30.11.2021, 18:30 P.M.
City of Derry: From Siege to Survey by Dan Calley
The long 18th century in Derry could be said to have begun with the near total destruction of the city by the forces of James II under the command of the Earl of Antrim during the Siege of Derry in 1689. The publication of Colonel Thomas Colby’s Ordnance Survey Memoir of the City and North Western Liberties of Londonderry in 1837 quantified the city’s successful reconstruction, just at the point when the city was expanding beyond its original walls and beginning its greatest period of economic wealth and expansion.
Daniel Calley was born in Washington DC and grew up in Alexandria, Virginia, the home town of George Washington, and where he fell in love with Georgian architecture. He was educated in the USA and Scotland. He now lives in Co Londonderry where he pursues his interest in Irish architectural and family history. A long-term member of the Irish Georgian Society he is chairman of the Friends of the Belfast Linen Hall Library and vice-chairman of the British Association of Friends of Museums. He is the author of City of Derry, An Historical Gazetteer to the Buildings of Londonderry (Ulster Architectural Heritage Society, 2013).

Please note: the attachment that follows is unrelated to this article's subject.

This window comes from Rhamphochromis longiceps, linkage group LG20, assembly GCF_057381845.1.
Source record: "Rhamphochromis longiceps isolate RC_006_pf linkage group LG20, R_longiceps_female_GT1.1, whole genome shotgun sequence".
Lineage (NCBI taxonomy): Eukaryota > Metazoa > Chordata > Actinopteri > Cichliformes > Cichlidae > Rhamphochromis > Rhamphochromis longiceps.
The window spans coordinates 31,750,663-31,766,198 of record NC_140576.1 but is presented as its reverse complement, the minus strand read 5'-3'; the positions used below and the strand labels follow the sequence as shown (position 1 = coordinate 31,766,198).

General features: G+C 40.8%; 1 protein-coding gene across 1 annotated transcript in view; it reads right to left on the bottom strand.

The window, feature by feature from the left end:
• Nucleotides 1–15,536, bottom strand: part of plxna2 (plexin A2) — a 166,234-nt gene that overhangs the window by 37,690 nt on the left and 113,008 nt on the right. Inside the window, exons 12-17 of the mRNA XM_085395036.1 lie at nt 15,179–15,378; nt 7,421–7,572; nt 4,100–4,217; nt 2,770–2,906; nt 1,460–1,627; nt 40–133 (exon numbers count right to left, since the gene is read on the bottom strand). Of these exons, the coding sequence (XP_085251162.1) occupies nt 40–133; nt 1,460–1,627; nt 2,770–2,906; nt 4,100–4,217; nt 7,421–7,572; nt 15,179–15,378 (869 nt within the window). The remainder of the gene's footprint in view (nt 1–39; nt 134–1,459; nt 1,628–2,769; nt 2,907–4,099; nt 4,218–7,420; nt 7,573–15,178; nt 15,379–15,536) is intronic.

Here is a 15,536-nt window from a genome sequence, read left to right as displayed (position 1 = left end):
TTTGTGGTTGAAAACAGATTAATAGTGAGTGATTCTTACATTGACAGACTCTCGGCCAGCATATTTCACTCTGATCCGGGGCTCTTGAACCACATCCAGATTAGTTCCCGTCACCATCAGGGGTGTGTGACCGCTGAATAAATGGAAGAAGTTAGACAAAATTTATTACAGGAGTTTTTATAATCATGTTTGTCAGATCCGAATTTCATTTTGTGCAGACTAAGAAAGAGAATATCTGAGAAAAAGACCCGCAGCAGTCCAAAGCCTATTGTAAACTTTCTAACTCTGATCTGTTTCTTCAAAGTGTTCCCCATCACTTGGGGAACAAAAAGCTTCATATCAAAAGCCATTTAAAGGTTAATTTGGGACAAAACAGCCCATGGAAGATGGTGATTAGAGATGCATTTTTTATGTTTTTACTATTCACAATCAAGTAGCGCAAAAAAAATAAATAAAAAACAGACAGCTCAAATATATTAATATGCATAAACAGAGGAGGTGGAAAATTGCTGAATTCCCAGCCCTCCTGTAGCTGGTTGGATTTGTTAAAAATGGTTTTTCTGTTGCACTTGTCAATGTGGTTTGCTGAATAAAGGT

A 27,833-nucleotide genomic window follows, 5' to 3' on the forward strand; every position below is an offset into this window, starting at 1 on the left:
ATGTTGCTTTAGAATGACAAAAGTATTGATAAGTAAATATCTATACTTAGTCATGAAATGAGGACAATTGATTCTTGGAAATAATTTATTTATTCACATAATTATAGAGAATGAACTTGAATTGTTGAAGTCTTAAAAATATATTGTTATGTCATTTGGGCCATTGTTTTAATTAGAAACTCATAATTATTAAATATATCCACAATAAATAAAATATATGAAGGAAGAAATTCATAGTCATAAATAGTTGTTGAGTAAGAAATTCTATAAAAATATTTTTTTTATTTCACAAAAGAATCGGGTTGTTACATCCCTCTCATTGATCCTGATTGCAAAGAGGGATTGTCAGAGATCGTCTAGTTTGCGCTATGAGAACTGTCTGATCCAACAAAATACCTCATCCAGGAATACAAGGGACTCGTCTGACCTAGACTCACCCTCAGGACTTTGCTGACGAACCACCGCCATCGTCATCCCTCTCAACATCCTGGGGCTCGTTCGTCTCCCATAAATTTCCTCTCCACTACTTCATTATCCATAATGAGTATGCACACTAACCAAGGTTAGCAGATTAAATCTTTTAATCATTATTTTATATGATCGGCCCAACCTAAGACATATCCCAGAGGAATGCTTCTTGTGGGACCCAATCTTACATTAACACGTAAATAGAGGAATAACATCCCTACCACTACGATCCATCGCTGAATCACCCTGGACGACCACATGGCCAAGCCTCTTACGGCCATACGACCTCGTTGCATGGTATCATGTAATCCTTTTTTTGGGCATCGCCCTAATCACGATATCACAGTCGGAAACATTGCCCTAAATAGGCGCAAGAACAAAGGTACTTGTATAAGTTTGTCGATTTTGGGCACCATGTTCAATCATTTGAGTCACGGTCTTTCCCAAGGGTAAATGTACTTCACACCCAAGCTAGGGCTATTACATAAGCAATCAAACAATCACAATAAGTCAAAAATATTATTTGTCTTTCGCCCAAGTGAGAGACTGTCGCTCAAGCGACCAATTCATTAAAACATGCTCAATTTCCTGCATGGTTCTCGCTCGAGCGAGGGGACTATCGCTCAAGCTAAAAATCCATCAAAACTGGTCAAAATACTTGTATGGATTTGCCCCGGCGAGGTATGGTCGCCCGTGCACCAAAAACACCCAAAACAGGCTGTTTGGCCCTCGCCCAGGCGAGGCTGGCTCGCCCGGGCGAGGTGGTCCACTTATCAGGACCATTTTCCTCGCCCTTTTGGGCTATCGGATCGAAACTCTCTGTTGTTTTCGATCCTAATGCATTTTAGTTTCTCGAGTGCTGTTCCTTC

Image: A view of the city of Derry from a drawing by Paul Sanby after a sketch by James Nixon published in 1793. It includes Derry’s finest Georgian architectural conceit, Bishop Frederick Hervey, the Earl of Bristol’s spire, which including the tower, soared 228 feet.
This pre-recorded Zoom talk will be issued at 6.30pm on Tuesday 30th November and will be available to watch for seven days from issue. Talks cannot be reissued after the seven day period.
This is the ninth and final talk in the Irish Cities in the Georgian Era: architecture and urban morphology series.
Supported by the Department of Housing, Local Government & Heritage.